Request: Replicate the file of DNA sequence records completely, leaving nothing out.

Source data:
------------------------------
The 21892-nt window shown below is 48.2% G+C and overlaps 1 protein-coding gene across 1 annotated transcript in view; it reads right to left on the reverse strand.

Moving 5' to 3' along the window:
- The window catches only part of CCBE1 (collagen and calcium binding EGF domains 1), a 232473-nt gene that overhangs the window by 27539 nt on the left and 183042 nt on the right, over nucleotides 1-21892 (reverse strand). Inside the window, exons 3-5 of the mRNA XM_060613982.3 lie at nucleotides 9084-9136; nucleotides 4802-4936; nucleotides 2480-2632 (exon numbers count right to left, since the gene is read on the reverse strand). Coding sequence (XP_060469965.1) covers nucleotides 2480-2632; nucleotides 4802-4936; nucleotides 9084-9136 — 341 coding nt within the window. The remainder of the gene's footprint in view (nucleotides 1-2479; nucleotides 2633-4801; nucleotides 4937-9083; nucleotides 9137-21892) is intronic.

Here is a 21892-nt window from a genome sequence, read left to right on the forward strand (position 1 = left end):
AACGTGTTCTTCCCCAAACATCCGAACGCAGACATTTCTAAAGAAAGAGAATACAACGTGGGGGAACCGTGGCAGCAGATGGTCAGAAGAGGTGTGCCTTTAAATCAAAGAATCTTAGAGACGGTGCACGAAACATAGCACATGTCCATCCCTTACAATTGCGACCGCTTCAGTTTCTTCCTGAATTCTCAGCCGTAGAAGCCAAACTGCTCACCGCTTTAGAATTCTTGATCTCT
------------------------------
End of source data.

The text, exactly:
The 21892-nt window shown below is 48.2% G+C and overlaps 1 protein-coding gene across 1 annotated transcript in view; it reads right to left on the reverse strand.

Moving 5' to 3' along the window:
- The window catches only part of CCBE1 (collagen and calcium binding EGF domains 1), a 232473-nt gene that overhangs the window by 27539 nt on the left and 183042 nt on the right, over nucleotides 1-21892 (reverse strand). Inside the window, exons 3-5 of the mRNA XM_060613982.3 lie at nucleotides 9084-9136; nucleotides 4802-4936; nucleotides 2480-2632 (exon numbers count right to left, since the gene is read on the reverse strand). Coding sequence (XP_060469965.1) covers nucleotides 2480-2632; nucleotides 4802-4936; nucleotides 9084-9136 — 341 coding nt within the window. The remainder of the gene's footprint in view (nucleotides 1-2479; nucleotides 2633-4801; nucleotides 4937-9083; nucleotides 9137-21892) is intronic.

Here is a 21892-nt window from a genome sequence, read left to right on the forward strand (position 1 = left end):
AACGTGTTCTTCCCCAAACATCCGAACGCAGACATTTCTAAAGAAAGAGAATACAACGTGGGGGAACCGTGGCAGCAGATGGTCAGAAGAGGTGTGCCTTTAAATCAAAGAATCTTAGAGACGGTGCACGAAACATAGCACATGTCCATCCCTTACAATTGCGACCGCTTCAGTTTCTTCCTGAATTCTCAGCCGTAGAAGCCAAACTGCTCACCGCTTTAGAATTCTTGATCTCT